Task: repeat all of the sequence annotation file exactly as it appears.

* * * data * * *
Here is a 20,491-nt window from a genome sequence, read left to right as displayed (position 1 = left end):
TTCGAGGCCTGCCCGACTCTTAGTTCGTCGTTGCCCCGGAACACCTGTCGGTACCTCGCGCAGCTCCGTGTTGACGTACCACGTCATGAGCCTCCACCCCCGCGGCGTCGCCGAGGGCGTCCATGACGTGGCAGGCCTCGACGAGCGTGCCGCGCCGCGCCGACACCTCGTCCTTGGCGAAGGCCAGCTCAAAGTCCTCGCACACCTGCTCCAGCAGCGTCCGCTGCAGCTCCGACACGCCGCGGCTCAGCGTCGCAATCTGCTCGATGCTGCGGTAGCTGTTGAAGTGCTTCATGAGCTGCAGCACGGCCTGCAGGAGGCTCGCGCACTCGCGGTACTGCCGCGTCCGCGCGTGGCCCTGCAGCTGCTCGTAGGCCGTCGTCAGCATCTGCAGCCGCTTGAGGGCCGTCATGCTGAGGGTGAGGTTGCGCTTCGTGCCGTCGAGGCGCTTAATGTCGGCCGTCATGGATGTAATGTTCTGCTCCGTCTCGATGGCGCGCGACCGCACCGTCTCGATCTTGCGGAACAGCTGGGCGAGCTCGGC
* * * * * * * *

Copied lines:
Here is a 20,491-nt window from a genome sequence, read left to right as displayed (position 1 = left end):
TTCGAGGCCTGCCCGACTCTTAGTTCGTCGTTGCCCCGGAACACCTGTCGGTACCTCGCGCAGCTCCGTGTTGACGTACCACGTCATGAGCCTCCACCCCCGCGGCGTCGCCGAGGGCGTCCATGACGTGGCAGGCCTCGACGAGCGTGCCGCGCCGCGCCGACACCTCGTCCTTGGCGAAGGCCAGCTCAAAGTCCTCGCACACCTGCTCCAGCAGCGTCCGCTGCAGCTCCGACACGCCGCGGCTCAGCGTCGCAATCTGCTCGATGCTGCGGTAGCTGTTGAAGTGCTTCATGAGCTGCAGCACGGCCTGCAGGAGGCTCGCGCACTCGCGGTACTGCCGCGTCCGCGCGTGGCCCTGCAGCTGCTCGTAGGCCGTCGTCAGCATCTGCAGCCGCTTGAGGGCCGTCATGCTGAGGGTGAGGTTGCGCTTCGTGCCGTCGAGGCGCTTAATGTCGGCCGTCATGGATGTAATGTTCTGCTCCGTCTCGATGGCGCGCGACCGCACCGTCTCGATCTTGCGGAACAGCTGGGCGAGCTCGGC